Tag Archives: S13

The power of the PyHSS EIR

The Equipment Identity Register (EIR) is a pretty handy function in 3GPP networks.

Via the Diameter based S13 interface, the MME, is able to query the EIR to ask if a given IMEI & IMSI combination should be allowed to attach.

This allows stolen / grey market / unauthorized devices (IMEIs) to be rejected from the network, the EIR can have a list of “bad” IMEIs that if seen will reject the request.

It also allows us to lock a SIM (IMSI) to a given device (IMEI) or type of device – We can use this for say a Fixed Wireless service, to lock the SIMs (IMSIs) to a range of modems (IMEI Prefixes).

Lastly it gives us insight and analytics into the devices used on the network, by mapping the IMEI to a device, we can say that IMEI 1234567890 is an Apple iPhone 12 Pro Max, or a Nokia Fastmile 5G-24W-A.

PyHSS supports all these capabilities, so let’s have a look at how we’d manage / access them.

Setting up EIR Rules

These rules are set via the RESTful API in PyHSS.

The Equipment Identity Register built into PyHSS supports matching in one of two modes, set by regex_mode.

In Exact Mode (regex_mode: 0) matches are based on an exact matching IMEI, and matching the IMSI if set (If IMSI is set to nothing (”), then only the IMEI is evaluated).

Exact Mode is suited for IMEI/IMSI locking, to ensure a SIM is locked to a particular device, or to blacklist stolen devices.

Regex Mode (regex_mode: 1) matches based on Regex, this is suited for whitelisting IMEI prefixes for say, specific validated vendors.

The match_response_code maps to the Equipment-Status AVP output, so specified values are:

  • 0 : ‘Whitelist’
  • 1: ‘Blacklist’
  • 2: ‘Greylist’

Some end to end examples of this provisioned into the API:

IMSI / IMEI Binding

      'imei': '1234', 
      'imsi': '567',
      'regex_mode': 0, 
      'match_response_code': 0

If IMSI is equal to 567 and is in use in IMEI 1234, then the response code returned is 0 (Whitelist).

IMEI Matching (Blacklist lost / stolen devices)

      'imei': '99881232',
      'imsi': '', 
      'regex_mode': 0, 
      'match_response_code': 1

If the IMEI is equal to 99881232 used with any IMSI, then the response code returned is 1 (Blacklist). This would be used for devices reported stolen.

IMEI Prefix Match (Blacklist / Whitelist all devices of type)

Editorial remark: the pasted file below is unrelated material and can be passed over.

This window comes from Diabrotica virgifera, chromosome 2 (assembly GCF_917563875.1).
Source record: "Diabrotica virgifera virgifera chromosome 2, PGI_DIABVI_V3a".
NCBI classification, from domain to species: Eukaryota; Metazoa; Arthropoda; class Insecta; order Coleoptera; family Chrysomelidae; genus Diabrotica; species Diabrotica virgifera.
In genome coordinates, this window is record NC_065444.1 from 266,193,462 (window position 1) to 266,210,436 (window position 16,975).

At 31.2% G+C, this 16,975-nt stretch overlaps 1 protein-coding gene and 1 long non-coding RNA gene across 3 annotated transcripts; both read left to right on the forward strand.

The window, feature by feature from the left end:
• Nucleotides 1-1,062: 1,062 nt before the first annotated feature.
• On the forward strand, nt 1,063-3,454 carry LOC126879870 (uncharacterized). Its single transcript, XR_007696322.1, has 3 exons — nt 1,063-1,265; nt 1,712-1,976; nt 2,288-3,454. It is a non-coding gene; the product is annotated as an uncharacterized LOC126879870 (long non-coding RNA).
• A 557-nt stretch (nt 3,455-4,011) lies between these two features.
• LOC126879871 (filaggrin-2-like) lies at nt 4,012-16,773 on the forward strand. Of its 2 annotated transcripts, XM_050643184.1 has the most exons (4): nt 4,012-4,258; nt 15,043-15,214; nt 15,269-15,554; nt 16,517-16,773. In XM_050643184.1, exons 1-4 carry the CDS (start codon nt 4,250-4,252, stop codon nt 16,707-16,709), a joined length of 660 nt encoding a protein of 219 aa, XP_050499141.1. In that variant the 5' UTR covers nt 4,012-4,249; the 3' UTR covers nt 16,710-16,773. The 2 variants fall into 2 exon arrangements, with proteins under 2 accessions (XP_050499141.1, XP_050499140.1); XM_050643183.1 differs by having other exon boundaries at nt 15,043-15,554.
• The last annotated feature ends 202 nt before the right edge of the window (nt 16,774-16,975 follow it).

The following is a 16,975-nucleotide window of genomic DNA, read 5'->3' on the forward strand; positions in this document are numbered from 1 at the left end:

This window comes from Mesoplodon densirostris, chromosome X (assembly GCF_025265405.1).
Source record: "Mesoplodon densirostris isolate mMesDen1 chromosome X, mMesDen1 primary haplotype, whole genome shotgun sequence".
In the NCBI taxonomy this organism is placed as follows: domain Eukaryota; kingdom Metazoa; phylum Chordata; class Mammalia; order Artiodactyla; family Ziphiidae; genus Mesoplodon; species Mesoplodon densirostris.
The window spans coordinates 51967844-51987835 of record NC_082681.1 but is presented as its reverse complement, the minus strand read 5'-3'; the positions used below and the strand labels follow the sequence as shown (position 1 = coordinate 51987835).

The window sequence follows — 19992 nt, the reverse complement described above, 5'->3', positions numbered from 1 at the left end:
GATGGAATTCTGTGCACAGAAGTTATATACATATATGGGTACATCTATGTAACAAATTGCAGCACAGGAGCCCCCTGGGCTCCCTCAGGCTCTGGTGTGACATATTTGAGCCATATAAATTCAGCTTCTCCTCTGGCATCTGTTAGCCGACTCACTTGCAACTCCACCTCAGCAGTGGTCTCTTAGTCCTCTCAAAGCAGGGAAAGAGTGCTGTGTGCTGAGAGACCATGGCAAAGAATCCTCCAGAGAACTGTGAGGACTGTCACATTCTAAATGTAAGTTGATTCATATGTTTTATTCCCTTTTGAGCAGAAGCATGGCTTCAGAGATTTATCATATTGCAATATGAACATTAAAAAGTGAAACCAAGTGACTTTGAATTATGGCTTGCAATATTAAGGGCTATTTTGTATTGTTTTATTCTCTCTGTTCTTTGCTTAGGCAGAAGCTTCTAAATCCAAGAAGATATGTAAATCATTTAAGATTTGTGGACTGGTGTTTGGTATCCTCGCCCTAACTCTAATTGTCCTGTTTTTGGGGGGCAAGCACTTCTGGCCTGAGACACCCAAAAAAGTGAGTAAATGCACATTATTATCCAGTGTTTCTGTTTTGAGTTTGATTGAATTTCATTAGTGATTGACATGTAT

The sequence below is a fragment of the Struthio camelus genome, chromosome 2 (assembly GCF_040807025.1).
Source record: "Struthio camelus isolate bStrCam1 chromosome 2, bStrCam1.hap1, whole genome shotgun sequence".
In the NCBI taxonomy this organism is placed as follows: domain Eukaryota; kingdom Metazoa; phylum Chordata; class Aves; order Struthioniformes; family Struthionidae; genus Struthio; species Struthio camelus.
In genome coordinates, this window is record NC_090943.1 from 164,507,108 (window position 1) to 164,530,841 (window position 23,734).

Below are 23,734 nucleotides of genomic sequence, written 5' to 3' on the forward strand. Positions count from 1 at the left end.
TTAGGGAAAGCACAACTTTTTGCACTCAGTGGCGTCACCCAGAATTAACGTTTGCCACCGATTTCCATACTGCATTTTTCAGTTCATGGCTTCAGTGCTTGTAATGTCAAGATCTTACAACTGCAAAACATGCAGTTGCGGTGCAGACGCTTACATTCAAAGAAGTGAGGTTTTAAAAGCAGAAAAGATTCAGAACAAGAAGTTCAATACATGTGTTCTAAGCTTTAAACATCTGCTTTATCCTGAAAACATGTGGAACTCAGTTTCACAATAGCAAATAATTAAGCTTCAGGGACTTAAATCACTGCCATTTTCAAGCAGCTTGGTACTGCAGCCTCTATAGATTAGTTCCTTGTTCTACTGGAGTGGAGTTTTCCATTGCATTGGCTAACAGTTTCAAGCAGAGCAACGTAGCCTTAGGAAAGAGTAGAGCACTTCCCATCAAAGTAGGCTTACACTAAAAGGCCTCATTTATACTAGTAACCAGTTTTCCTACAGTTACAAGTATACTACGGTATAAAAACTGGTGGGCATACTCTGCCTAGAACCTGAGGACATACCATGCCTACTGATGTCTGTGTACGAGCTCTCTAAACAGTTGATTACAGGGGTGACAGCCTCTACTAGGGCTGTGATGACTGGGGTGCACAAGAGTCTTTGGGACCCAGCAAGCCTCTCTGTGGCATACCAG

'imei': '^666.*',
      'imsi': '', 
      'regex_mode': 1, 
      'match_response_code': 1

If the IMEI starts with 666, then the response code returned is 1 (Blacklist).

IMEI & IMSI Regex Match

      'imei': '^777.*',
      'imsi': '^1234123412341234$', 
      'regex_mode': 1, 
      'match_response_code': 2

If the IMEI starts with 777 and the IMSI is 1234123412341234 then return 2 (Greylist).

No Match Behaviour

If there is no match from the backend, then the config parameter no_match_response dictates the response code returned (Blacklist/Whitelist/Greylist).

Mapping Type Allocation Codes (TACs) to IMEIs

There are several data feeds of the Type Allocation Codes (TACs) which map a given IMEI prefix to a model number.

TAC database extract

Unfortunately, this data is not freely available, so we can’t bundle it with PyHSS, but if you have the IMEI Database, you can load it into PyHSS using Redis, to allow us to report on this data.

In your config.yaml you’ll just need to set the tac_database parameter, which will read the data on startup.

PyHSS YAML Config extract

Triggering on SIM Swap

If we keep track of the current IMSI/IMEI combination used for each SIM/Device, we can get notified every time it changes.

You might want to use this to trigger OTA provisioning or clear old data in your IMS.

For that we can use the sim_swap_notify_webhook in the config to send a HTTP POST to a given endpoint to inform it that a SIM is now in a different device.

We also have to have imsi_imei_logging set to true in the Config in order to log the history.

Reporting on IMEIs

We can also log/capture historical data about IMSI/IMEI combinations.

We use this from a customer support perspective to be able to see if a customer has recently changed phones, so if they call support, our staff can ask the customer about it to help troubleshoot.

“I can see you were connected previously on a Samsung Galaxy S22, but now you’re using a Nokia 3310, did the issues happen before you moved phones?”

This is super handy.

We can get a general log of IMSI vs IMEI like this:

Feed of IMSI vs IMEI along with a timestamp and the response that was sent back

But what’s more useful is searching for a IMSI or an IMEI and then getting back a full list of devices / SIMs that have been used.

Searching for an IMSI I can see it’s only ever been used in this Samsung Galaxy

Lastly via Grafana we export all this data, which allows us to visualize this data and build dashboards showing the devices on the network.

Visualizing EIR Data in Grafana

PyHSS includes a Promethues exporter, when it comes to prom_eir_devices_total it lists each seen Type Allocation Code / UE in the network, along with the number we’ve seen of each.

Raw it looks like this:

But visualized in Grafana we can get a dashboard to give us a breakdown per vendor: